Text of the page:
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TBTF for 1995-08-30: Software patent claimed for selling online

Keith Dawson (dawson dot tbtf at gmail dot com)
Wed, 30 Aug 1995 05:59:38 -0400

Threads Software patents
See also TBTF for
2000-03-31, 1999-08-30, 06-14, 02-15, 01-26, 01-13, 1998-12-15, 08-31, 05-18, 05-11, 04-27, more...
>>From Weekly Recap (1995-08-27):

Interactive Gift Express Inc. (IGE) announced that it has filed suit

  Adobe Systems Inc.           Kidsoft Inc.
  Apogee Software Ltd.         The Library Corp.
  Broderbund Software Inc.     The McGraw-Hill Companies Inc.
  CompuServe Inc.              Soft & Net Distribution S.A.
  CyberSource Corp.            Softlock Inc.
  First Virtual Holdings Inc.  Telebase Systems Inc.
  Intermind Corp.              Vocatec Inc.
  Internet Software Inc.       Waldenbooks
  Intuit Inc.                  Ziff Communications Co.

The suit alleges that the 18 defendants have infringed the Freeny system
and method patent (US Patent No. 4,528,643), entitled "System for Repro-
ducing Information In Material Objects At A Point of Sale Location."
IGE says the patent, granted in 1985, covers certain types of POS trans-
actions commonly used on the Internet and by online services as well
ascertain types of sales using CD-ROM.

[The claim is that this patent covers software sold and delivered over
the Internet. I found no discussions yet of this patent claim on the
usual Usenet sites. IGE licensed the patent from the inventor, Charles
Freeny, in 1994. In all IGE sent notices of infringement to 120 compan-
ies but only filed suit against 18 of them. (The Wall Street Journal
says there are 21 defendents but does not list them all.) The 1985 date
on the patent is interesting: the infrastructure was not in place to
support the kind of commerce described by the patent. How did Freeny
show a working prototype?]

>>From Edupage (1995-08-27):

A new convenience included in Microsoft Network e-mail processing could
present a loophole for invading computer viruses, warn some security
experts. When an MSN user sends a binary file as part of an e-mail
message, it appears as an icon on the recipient's screen. When the
recipient double-clicks on it, it's automatically downloaded and ex-
ecuted. To download without executing the file, the recipient must
click with the little-used button on the right of the mouse. "On the
Microsoft Network, I can disguise an icon so that it looks innocuous,"
says the VP and chief technical officer for Interactive Data Corp. "The
analogy I like to use is the Unabomber. If you get a package in the mail
that's wrapped in duct tape and brown paper, you'd regard it as suspic-
icious. But if it's a plain white envelope with Ed McMahon's picture
on it, you wouldn't think twice about opening it." Microsoft responds
that "There are risks of getting data off the network in any form.
People have to be aware of what the source of information is." (Infor-
mation Week 28 Aug 95 p24)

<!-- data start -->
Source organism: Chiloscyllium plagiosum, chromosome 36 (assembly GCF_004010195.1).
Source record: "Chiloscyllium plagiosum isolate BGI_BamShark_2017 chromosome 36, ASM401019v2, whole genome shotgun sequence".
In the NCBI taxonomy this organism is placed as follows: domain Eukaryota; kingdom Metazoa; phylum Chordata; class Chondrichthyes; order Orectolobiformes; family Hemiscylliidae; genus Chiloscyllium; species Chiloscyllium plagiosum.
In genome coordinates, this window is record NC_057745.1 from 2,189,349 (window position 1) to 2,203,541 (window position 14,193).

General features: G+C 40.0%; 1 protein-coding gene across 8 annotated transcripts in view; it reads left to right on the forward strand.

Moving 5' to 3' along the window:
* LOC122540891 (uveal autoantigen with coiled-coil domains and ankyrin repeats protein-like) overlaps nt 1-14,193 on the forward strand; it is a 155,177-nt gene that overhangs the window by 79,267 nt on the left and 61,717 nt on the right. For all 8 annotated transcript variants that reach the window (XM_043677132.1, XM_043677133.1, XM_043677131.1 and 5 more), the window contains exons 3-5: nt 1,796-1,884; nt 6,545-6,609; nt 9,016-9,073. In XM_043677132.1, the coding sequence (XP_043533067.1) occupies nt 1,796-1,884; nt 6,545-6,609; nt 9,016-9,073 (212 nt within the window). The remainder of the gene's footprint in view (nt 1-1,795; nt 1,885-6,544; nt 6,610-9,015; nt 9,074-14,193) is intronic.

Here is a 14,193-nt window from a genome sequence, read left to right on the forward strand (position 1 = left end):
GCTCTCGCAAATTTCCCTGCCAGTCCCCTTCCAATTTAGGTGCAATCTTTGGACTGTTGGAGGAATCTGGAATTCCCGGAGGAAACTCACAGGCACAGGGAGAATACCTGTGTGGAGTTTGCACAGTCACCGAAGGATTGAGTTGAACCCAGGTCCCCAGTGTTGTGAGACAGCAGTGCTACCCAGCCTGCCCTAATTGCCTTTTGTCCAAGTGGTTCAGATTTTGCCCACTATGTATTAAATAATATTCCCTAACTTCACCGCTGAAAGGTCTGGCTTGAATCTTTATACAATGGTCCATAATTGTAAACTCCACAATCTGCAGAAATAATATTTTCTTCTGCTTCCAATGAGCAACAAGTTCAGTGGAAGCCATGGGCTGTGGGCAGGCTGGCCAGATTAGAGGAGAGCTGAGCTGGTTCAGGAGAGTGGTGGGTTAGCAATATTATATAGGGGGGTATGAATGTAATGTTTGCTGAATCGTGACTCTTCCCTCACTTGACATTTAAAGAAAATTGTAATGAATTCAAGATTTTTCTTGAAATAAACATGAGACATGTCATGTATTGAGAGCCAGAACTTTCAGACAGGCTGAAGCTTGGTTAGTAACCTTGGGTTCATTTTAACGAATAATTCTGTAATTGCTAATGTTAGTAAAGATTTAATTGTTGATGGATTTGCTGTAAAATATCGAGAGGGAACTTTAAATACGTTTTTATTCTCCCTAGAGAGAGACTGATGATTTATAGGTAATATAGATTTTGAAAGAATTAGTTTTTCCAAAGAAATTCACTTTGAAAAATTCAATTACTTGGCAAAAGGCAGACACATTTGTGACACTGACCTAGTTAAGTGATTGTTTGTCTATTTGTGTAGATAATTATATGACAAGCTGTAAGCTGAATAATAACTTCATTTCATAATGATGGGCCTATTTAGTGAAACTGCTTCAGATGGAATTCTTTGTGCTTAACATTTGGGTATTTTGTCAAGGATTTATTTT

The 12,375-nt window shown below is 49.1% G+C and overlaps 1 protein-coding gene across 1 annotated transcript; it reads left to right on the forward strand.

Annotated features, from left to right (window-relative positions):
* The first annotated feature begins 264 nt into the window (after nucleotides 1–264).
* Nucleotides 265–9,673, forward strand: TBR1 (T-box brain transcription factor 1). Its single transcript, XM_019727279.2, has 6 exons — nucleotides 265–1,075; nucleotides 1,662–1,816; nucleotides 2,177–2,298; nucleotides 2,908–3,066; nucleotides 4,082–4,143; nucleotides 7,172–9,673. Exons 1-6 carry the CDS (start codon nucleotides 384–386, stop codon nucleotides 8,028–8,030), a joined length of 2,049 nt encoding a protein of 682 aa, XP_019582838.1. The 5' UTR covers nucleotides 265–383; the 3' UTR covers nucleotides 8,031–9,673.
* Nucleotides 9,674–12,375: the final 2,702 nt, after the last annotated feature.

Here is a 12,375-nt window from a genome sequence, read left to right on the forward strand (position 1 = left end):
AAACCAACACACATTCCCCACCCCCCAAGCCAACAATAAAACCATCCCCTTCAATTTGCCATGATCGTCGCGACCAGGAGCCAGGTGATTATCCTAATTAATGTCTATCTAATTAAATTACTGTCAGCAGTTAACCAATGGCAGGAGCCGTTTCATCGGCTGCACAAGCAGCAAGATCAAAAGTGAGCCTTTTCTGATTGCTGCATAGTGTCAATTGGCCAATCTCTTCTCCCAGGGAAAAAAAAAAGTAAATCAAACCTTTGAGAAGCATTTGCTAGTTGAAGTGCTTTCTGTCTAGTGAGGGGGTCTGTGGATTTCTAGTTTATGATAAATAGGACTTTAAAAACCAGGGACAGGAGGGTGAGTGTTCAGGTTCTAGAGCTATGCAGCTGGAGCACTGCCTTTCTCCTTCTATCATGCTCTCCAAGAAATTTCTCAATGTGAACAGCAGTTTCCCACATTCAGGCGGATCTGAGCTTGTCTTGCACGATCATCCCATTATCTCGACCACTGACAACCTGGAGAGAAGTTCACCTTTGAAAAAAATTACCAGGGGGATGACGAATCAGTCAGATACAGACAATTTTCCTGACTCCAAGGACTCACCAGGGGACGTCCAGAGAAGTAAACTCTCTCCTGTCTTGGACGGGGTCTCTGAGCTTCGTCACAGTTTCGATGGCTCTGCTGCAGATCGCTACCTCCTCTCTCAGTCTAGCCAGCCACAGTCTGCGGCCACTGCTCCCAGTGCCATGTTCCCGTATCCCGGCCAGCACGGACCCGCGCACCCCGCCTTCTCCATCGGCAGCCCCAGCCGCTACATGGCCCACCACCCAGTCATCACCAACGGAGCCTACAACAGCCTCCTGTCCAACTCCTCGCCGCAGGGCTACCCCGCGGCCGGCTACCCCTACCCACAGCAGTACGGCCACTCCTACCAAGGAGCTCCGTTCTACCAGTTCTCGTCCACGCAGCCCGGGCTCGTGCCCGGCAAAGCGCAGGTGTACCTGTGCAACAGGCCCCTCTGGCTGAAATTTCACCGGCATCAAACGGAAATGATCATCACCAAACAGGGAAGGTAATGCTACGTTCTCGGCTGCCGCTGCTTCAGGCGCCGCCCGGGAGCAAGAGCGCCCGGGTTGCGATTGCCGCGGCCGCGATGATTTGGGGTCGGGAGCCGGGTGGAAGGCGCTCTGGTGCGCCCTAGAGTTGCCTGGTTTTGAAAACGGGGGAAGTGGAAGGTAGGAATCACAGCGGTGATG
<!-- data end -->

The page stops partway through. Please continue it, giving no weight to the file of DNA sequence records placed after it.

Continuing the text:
[Have to admit I've been worried about a Mac flavor of this scenario for
some while now. Say I read on some newsgroup about a nifty Mac net toy.
I hoover it down to my desktop with Anarchie, which fires up Stuffit Ex-
pander, which renders .hqx to .sit, .sit to .sea, and then runs the self-
extracting archive. Surprise: it's a disk-killer virus.

[The InterNIC name and domain registry provides some protection against
this Web-distribution scenario: the perp couldn't stay completely anony-
mous. The MSN email security hole cited above is worse. Sending email
anonymously is easy. The only real protection is an antivirus program
that looks at each new file hitting the disk, before it has a chance to

[And finally, here's balm for those suffering withdrawal from the Windows
95 hype onslaught.]

>>From Netsurfer Digest (1995-08-24):


You've been hyped enough, so we won't slap you around with any more
snappy lines, witty asides, or caustic remarks. Here are the crucial
sites. The Microsoft Win95 Site has free software, compatability info,
and the usual support materials. "Report From an OS/2 Devotee" is a PC
World cover story with an IBMish perspective. Try the "Unofficial
Windows 95 Software Archive" for free and shareware goodies. Finally,
are there Subliminal Messages in Windows 95? Bob Loblaw takes you on
a twisted tour of the best ones. Now you can sleep at night, knowing
you have the links that matter.

Microsoft Win95 Site: <http://www.microsoft.com/Windows/>
OS/2 Article: <http://www.pcworld.com/features/coverstory/cover1f.html>
Windows 95 Software Archive: <http://WWW.NetEx.NET:80/w95/windows95/>
Subliminal Messages: <http://tcp.ca/gsb/PC/Win95-subliminals.html>


>>Weekly Recap -- mail majordomo@case.wsgr.com without subject
and with message: subscribe multimedia-list .

>>Edupage -- mail listproc@educom.edu without subject
and with message: subscribe edupage <your name> .

>>NetSurfer Digest -- mail nsdigest-request@netsurf.com without subject
and with message: subscribe nsdigest-html /or/ subscribe nsdigest-text

TBTF alerts you twice a week to bellwethers in computer and communications
technology, with special attention to commerce on the Internet. See the
archive at <http://www.tbtf.com/>. To subscribe send the
message "subscribe" to tbtf-request@world.std.com.
Keith Dawson dawson dot tbtf at gmail dot com dawson@atria.com
Layer of ash separates morning and evening milk.


Copyright © 1994-2023 by Keith Dawson. Commercial use prohibited. May be excerpted, mailed, posted, or linked for non-commercial purposes.